Sebastian Deterding

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Recent years have seen a rapid proliferation of mass-market consumer software that takes inspiration from video games. Usually summarized as "gamification", this trend connects to a sizeable body of existing concepts and research in human-computer interaction and game studies, such as serious games, pervasive games, alternate reality games, or playful(More)
"Gamification" is an informal umbrella term for the use of video game elements in non-gaming systems to improve user experience (UX) and user engagement. The recent introduction of 'gamified' applications to large audiences promises new additions to the existing rich and diverse research on the heuristics, design patterns and dynamics of games and the(More)
An increasing number of applications use game design elements to motivate user behavior in non-game contexts. Yet current models of video game motivation do not connect to the granular level of single design elements. Similarly, they do not address the social situation of game play. To address this lack, the concept of situated motivational affordances is(More)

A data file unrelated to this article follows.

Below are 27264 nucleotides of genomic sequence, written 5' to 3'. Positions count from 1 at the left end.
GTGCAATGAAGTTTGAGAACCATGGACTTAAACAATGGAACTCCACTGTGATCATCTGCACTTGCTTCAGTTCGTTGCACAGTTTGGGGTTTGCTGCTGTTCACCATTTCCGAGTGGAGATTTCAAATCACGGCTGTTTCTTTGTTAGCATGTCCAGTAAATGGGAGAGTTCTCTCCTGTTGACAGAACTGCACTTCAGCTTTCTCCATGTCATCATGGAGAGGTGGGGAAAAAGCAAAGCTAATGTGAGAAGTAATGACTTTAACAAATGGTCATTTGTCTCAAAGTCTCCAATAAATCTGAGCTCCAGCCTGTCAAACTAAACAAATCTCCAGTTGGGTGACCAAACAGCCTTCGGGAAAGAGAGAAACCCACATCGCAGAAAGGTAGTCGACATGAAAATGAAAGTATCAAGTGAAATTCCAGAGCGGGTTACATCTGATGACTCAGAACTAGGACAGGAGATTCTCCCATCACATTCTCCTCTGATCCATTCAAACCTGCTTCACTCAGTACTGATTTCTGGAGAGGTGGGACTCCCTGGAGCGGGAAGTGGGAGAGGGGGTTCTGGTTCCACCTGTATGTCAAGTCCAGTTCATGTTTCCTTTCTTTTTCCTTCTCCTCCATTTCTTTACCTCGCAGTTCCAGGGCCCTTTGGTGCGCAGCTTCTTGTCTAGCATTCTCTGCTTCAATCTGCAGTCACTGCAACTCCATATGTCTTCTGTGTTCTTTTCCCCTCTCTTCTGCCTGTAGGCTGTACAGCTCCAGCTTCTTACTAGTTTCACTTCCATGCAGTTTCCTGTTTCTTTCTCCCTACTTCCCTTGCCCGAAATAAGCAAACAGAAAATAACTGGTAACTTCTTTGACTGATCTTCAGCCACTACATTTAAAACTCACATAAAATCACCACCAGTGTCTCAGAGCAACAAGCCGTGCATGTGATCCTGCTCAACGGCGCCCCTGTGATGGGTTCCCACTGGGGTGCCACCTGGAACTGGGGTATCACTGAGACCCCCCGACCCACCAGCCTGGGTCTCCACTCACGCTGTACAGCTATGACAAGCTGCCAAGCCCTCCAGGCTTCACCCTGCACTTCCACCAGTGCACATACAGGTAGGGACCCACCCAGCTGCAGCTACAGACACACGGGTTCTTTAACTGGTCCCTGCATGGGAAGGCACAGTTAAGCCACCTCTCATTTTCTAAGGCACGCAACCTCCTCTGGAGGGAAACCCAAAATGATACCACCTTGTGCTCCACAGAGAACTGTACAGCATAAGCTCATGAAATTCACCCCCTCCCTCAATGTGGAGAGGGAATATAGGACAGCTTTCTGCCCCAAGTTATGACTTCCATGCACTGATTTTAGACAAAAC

In recent years, gamification - the use of game design elements in non-game contexts - has seen rapid adoption in the software industry, as well as a growing body of research on its uses and effects. However, little is known about the effective design of such gameful systems, including whether their evaluation requires special approaches. This workshop(More)
Background: Compared to traditional persuasive technology and health games, gamification is posited to offer several advantages for motivating behaviour change for health and wellbeing, and increasingly used. Yet little is known about its effectiveness. Aims: We aimed to assess the amount and quality of empirical support for the advantages and effectiveness(More)